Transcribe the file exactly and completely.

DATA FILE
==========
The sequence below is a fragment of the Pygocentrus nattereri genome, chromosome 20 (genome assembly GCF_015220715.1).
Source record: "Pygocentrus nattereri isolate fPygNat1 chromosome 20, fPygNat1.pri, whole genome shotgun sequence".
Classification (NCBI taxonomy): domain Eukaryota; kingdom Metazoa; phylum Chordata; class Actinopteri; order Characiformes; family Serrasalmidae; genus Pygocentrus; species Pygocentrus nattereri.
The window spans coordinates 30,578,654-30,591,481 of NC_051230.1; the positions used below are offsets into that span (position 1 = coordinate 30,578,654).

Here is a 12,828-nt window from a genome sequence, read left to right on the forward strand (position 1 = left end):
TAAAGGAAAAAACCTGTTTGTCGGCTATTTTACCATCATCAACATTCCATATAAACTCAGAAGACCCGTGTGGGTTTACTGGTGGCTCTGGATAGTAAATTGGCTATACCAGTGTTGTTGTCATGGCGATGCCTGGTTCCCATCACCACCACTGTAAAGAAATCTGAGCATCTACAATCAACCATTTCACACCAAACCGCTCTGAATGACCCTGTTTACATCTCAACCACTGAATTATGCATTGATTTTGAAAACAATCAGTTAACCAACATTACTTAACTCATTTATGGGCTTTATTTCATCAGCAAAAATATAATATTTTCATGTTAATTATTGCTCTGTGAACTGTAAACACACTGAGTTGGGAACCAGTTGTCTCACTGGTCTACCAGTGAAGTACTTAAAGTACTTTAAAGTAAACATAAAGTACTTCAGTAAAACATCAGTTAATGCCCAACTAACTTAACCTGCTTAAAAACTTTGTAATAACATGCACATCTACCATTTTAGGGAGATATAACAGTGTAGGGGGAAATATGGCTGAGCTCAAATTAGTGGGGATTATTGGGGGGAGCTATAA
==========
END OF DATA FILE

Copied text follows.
The sequence below is a fragment of the Pygocentrus nattereri genome, chromosome 20 (genome assembly GCF_015220715.1).
Source record: "Pygocentrus nattereri isolate fPygNat1 chromosome 20, fPygNat1.pri, whole genome shotgun sequence".
Classification (NCBI taxonomy): domain Eukaryota; kingdom Metazoa; phylum Chordata; class Actinopteri; order Characiformes; family Serrasalmidae; genus Pygocentrus; species Pygocentrus nattereri.
The window spans coordinates 30,578,654-30,591,481 of NC_051230.1; the positions used below are offsets into that span (position 1 = coordinate 30,578,654).

Here is a 12,828-nt window from a genome sequence, read left to right on the forward strand (position 1 = left end):
TAAAGGAAAAAACCTGTTTGTCGGCTATTTTACCATCATCAACATTCCATATAAACTCAGAAGACCCGTGTGGGTTTACTGGTGGCTCTGGATAGTAAATTGGCTATACCAGTGTTGTTGTCATGGCGATGCCTGGTTCCCATCACCACCACTGTAAAGAAATCTGAGCATCTACAATCAACCATTTCACACCAAACCGCTCTGAATGACCCTGTTTACATCTCAACCACTGAATTATGCATTGATTTTGAAAACAATCAGTTAACCAACATTACTTAACTCATTTATGGGCTTTATTTCATCAGCAAAAATATAATATTTTCATGTTAATTATTGCTCTGTGAACTGTAAACACACTGAGTTGGGAACCAGTTGTCTCACTGGTCTACCAGTGAAGTACTTAAAGTACTTTAAAGTAAACATAAAGTACTTCAGTAAAACATCAGTTAATGCCCAACTAACTTAACCTGCTTAAAAACTTTGTAATAACATGCACATCTACCATTTTAGGGAGATATAACAGTGTAGGGGGAAATATGGCTGAGCTCAAATTAGTGGGGATTATTGGGGGGAGCTATAA